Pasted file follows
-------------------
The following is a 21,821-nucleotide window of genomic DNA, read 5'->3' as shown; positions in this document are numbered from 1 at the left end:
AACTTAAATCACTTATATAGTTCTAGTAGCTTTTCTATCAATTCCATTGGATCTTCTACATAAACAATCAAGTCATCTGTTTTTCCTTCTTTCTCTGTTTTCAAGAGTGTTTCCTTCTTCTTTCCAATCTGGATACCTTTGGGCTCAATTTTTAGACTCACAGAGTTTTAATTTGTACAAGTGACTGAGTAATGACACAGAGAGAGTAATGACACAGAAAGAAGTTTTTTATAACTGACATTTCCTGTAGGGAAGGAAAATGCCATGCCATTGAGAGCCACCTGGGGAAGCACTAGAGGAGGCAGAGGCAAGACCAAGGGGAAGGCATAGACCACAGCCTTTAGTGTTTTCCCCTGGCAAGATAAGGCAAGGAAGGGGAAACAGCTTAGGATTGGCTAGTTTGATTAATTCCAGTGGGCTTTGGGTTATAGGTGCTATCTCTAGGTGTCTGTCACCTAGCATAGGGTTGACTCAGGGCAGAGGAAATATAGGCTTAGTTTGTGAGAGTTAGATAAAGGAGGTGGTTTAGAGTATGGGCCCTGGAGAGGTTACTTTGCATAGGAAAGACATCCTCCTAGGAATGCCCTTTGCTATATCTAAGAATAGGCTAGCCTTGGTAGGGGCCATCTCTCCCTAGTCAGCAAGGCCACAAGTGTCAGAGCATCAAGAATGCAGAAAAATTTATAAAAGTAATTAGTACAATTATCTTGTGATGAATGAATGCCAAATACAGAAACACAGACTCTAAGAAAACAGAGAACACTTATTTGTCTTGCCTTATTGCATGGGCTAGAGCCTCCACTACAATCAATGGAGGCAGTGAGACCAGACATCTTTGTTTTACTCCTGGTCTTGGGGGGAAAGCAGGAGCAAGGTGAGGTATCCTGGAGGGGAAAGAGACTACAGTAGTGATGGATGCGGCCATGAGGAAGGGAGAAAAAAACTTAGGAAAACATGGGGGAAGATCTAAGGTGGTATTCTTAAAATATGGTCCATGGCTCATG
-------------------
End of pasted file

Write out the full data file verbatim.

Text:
The following is a 21,821-nucleotide window of genomic DNA, read 5'->3' as shown; positions in this document are numbered from 1 at the left end:
AACTTAAATCACTTATATAGTTCTAGTAGCTTTTCTATCAATTCCATTGGATCTTCTACATAAACAATCAAGTCATCTGTTTTTCCTTCTTTCTCTGTTTTCAAGAGTGTTTCCTTCTTCTTTCCAATCTGGATACCTTTGGGCTCAATTTTTAGACTCACAGAGTTTTAATTTGTACAAGTGACTGAGTAATGACACAGAGAGAGTAATGACACAGAAAGAAGTTTTTTATAACTGACATTTCCTGTAGGGAAGGAAAATGCCATGCCATTGAGAGCCACCTGGGGAAGCACTAGAGGAGGCAGAGGCAAGACCAAGGGGAAGGCATAGACCACAGCCTTTAGTGTTTTCCCCTGGCAAGATAAGGCAAGGAAGGGGAAACAGCTTAGGATTGGCTAGTTTGATTAATTCCAGTGGGCTTTGGGTTATAGGTGCTATCTCTAGGTGTCTGTCACCTAGCATAGGGTTGACTCAGGGCAGAGGAAATATAGGCTTAGTTTGTGAGAGTTAGATAAAGGAGGTGGTTTAGAGTATGGGCCCTGGAGAGGTTACTTTGCATAGGAAAGACATCCTCCTAGGAATGCCCTTTGCTATATCTAAGAATAGGCTAGCCTTGGTAGGGGCCATCTCTCCCTAGTCAGCAAGGCCACAAGTGTCAGAGCATCAAGAATGCAGAAAAATTTATAAAAGTAATTAGTACAATTATCTTGTGATGAATGAATGCCAAATACAGAAACACAGACTCTAAGAAAACAGAGAACACTTATTTGTCTTGCCTTATTGCATGGGCTAGAGCCTCCACTACAATCAATGGAGGCAGTGAGACCAGACATCTTTGTTTTACTCCTGGTCTTGGGGGGAAAGCAGGAGCAAGGTGAGGTATCCTGGAGGGGAAAGAGACTACAGTAGTGATGGATGCGGCCATGAGGAAGGGAGAAAAAAACTTAGGAAAACATGGGGGAAGATCTAAGGTGGTATTCTTAAAATATGGTCCATGGCTCATG